[Infographic] The United States, Canada and Mexico State of Trade

 In Business, Business & Data, Cadena de suministro, Freight, infographic, NAFTA, NAFTA TLCAN USMCA, Trucking, USMCA

Canada, the United States, and Mexico form one of the world’s largest and most competitive economic regions. Last month marked the second anniversary of their trade agreement, the United States-Mexico-Canada Agreement (USMCA), also known as the new NAFTA.  

During its years of existence, from 1994 to 2000,  NAFTA  boosted trade and helped integrate supply chains in  North America.  Then USMCA entered into force in 2020,  a year when the trade flows decreased significantly due to the COVID-19 pandemic.

In the post-pandemic period, the Mexico, U.S., and Canada trade bloc is experiencing a new boost and the relationship between the three countries continues to be strong. The total value of merchandise trade between Canada, the United States, and Mexico reached nearly $1.5 trillion in 2021. In the last North American Leaders’ Summit,  in 2021, leaders of the 3 north American countries agreed to work together to strengthen supply chains and increase trade opportunities.

The North America  Trade Bloc in Numbers

The trade with Canada and Mexico represented 28% of the U.S.’s merchandise total trade in 2021.

In the recent months,  the U.S.’s trade with Canada and Mexico together increased from 28% to 30%, whereas the trade  between the U.S. and China  went down to 13%. In june 2022, the U.S. total trade with Canada and Mexico increased 24.75% and 18.78% respectively,  compared with the same month  one year ago.

The trade relationship between the three countries has been strong for decades. In 2000, nearly one-third of U.S. merchandise trade was with Canada and Mexico, a slight increase from 29 percent in 1994

Through the current period, Canada ranked No. 1 and Mexico No. 2 among the United States’ top trade partners through the current period. In the same period one year ago,  Mexico ranked No. 1.

Canada and the U.S. share one of the largest trading relationships in the world, the total value of trade in goods and services between the two countries exceeded $1 trillion in 2021

The U.S.-Canada/Canada-U.S. Supply Chain Working Group  focuses on enhancing cooperation in key areas such as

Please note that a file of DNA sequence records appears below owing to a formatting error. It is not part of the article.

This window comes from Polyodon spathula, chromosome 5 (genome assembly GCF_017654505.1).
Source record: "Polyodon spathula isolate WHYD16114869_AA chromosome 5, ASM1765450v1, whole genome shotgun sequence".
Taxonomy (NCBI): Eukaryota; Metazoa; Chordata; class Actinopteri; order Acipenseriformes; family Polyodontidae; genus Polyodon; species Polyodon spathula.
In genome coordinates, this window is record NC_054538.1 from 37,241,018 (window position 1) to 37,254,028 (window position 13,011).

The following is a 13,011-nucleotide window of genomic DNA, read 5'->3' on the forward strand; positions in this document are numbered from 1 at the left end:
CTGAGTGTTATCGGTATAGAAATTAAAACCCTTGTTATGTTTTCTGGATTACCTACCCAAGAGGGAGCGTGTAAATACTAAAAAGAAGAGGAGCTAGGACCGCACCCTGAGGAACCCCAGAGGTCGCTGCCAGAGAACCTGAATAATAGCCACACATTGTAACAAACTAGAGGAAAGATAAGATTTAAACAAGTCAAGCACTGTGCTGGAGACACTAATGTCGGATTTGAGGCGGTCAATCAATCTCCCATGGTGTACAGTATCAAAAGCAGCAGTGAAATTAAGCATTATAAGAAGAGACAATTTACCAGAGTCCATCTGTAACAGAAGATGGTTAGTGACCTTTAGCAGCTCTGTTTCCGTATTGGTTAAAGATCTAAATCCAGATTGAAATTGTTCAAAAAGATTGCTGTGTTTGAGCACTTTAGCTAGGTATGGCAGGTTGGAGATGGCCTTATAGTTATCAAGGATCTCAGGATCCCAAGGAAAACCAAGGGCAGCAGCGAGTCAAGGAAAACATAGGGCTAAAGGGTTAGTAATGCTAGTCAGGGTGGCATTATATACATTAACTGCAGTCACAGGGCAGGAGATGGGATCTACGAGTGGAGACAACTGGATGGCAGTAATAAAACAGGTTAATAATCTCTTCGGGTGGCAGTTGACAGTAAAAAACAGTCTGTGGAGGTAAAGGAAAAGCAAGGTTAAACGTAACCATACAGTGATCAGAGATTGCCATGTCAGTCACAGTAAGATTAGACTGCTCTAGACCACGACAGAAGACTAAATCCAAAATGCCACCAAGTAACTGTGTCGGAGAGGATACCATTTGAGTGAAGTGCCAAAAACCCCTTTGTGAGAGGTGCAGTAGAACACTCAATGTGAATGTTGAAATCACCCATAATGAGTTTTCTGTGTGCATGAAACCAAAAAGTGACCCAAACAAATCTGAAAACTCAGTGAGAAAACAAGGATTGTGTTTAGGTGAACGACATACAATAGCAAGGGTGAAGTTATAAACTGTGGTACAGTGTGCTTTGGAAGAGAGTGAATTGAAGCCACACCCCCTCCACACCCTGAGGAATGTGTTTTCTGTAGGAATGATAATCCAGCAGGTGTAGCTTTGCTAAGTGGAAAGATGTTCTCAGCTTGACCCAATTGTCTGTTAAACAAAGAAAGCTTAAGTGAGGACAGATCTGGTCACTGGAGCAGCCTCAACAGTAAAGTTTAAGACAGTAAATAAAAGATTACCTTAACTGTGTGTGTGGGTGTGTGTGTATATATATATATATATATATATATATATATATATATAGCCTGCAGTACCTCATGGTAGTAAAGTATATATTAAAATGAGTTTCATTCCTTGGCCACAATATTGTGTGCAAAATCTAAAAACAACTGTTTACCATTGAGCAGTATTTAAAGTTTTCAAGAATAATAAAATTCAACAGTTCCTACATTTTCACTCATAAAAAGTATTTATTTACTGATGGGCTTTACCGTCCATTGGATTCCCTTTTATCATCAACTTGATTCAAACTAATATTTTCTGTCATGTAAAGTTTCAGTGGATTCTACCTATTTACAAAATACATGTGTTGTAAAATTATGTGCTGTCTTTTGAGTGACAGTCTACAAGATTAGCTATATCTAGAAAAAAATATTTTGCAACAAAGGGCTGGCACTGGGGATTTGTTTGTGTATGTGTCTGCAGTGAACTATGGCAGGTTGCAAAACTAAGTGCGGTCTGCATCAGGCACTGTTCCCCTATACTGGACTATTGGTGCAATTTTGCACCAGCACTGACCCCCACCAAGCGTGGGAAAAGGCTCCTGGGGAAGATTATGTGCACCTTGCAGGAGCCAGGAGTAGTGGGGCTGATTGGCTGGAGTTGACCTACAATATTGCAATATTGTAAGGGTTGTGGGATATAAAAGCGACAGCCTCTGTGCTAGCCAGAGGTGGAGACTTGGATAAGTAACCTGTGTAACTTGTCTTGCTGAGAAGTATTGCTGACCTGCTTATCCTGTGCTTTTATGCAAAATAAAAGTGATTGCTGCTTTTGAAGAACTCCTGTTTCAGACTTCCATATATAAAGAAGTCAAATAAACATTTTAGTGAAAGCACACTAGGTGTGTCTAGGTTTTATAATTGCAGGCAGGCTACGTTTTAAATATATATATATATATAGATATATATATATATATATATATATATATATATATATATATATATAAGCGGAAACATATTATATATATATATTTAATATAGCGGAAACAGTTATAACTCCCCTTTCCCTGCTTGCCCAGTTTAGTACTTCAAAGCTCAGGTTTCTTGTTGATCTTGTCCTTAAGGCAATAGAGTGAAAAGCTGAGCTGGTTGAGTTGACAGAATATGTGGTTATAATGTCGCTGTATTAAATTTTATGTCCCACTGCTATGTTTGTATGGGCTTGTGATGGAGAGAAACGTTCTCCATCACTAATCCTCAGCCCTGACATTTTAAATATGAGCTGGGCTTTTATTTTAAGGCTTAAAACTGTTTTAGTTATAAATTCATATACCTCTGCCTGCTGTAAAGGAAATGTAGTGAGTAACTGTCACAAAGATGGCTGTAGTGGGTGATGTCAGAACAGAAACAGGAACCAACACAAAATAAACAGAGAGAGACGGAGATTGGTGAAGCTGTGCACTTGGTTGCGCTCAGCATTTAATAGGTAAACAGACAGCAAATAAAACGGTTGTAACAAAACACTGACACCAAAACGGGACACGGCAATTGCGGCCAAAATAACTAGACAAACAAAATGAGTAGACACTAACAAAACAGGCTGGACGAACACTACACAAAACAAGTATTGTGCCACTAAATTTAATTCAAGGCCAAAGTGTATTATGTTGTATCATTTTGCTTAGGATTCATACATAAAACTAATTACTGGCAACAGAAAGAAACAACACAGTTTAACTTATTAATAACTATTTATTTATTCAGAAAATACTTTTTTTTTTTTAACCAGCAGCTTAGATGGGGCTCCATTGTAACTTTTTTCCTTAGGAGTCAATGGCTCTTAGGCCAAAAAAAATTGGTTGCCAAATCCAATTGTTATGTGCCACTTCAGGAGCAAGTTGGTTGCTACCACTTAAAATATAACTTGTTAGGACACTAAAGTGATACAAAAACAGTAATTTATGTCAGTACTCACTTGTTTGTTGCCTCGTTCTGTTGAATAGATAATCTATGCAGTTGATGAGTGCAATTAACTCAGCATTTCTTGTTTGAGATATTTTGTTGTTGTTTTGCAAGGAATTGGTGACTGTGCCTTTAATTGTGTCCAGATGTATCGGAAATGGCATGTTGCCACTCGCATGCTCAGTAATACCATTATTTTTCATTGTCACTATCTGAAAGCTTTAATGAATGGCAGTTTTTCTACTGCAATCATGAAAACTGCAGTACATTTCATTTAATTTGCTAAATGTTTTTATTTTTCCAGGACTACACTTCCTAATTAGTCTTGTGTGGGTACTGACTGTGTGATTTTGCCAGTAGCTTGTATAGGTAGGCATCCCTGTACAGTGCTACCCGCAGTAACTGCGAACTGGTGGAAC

• Electric Vehicles and Batteries
  • Critical Minerals
  • Public Health, Critical Medicines, Medical Devices and Personal Protective Equipment (PPE)
  • Defense/Defence
  • Information and Communications Technologies, including Semiconductors
  • Solar
  • Transportation and Logistics
  • Regulatory Cooperation


Canadian trade and investment with Mexico is steadily growing.  The total value of trade in goods and services between Canada and Mexico reached $31.8 billion in 2021.

Mexico is Canada’s third largest single-country merchandise trading partner, after the U.S. and China. While Canada was Mexico’s sixth-largest merchandise trading partner in 2021.

Export Development Canada has identified Mexico as a priority market thanks to its stability, growing consumer class, and competitive labor. 

Canada identifies trade opportunities with Mexico in the following sectors: 

  • Aerospace
  • Agriculture and processed food
  • Automotive
  • Clean-tech
  • Creative industries
  • Education 

 Mexico’s most important trading partner is the United States (78% of total exports),  followed by Canada and China.  

What is traded between Mexico, the U.S., and Canada? 

The U. S. exports to Mexico

1- Gasoline and other fuels, 

2- LNG another petroleum gases  

3- Motor Vehicle parts

4- Computer chips

5- Computer parts

The U.S. imports from Mexico

1- Passenger vehicles 

2- Computers

3- Motor vehicle parts

4- Commercial vehicles

5- Oil 


Canada imports from the U.S. 

1-  Vehicles other than railway, tramway

2-Machinery, nuclear reactors, boilers

3- Mineral fuels, oils, distillation products

4- Plastics

5-  Electrical, electronic equipment 

Canada exports to the U.S.

1- Mineral fuels, oils, distillation products

2- Vehicles other than railway, tramway

3- Machinery, nuclear reactors, boilers

4- Wood and articles of wood, wood charcoal

5- Plastics


Mexico imports from Canada 

1- Mineral Fuels, Mineral Oils & Gasoline

2- Plastics & Articles thereof

3- Tractors Parts & Accessories, Etc

4- Not Classified Products

5- Iron & Steel


Mexico Exports to Canada

1- Vehicles other than railway, tramway

2- Machinery, nuclear reactors, boilers

3- Electrical, and electronic equipment

4- Commodities not specified according to kind

5- Iron and Steel

6- Furniture, lighting signs, prefabricated buildings


  1. https://www.canada.ca/en/global-affairs/news/2022/07/minister-ng-concludes-successful-trilateral-meeting-of-canada-united-states-mexico-agreement-free-trade-commission.html
  2. https://www.bts.gov/archive/publications/north_american_trade_and_travel_trends/trade_can_mex
  3. https://www.international.gc.ca/country-pays/us-eu/relations.aspx?lang=eng#a2
  4. https://www.international.gc.ca/transparency-transparence/supply_chains_progress_report-rapport_etape_chaine_approvisionnement.aspx?lang=eng
  5. https://www.international.gc.ca/country-pays/mexico-mexique/relations.aspx?lang=eng
  6. https://tradingeconomics.com/united-states/imports/canada
  7. https://tradingeconomics.com/mexico/exports/canada

Click to access R44981.pdf

Marben Acosta Teran oversees the overall international B2B marketing strategy for Mexicom Logistics. She is passionate about building a solid brand while creating useful content for its audience. Marben loves learning more about the industry and being part of the Mexicom family.
Recent Posts

Leave a Comment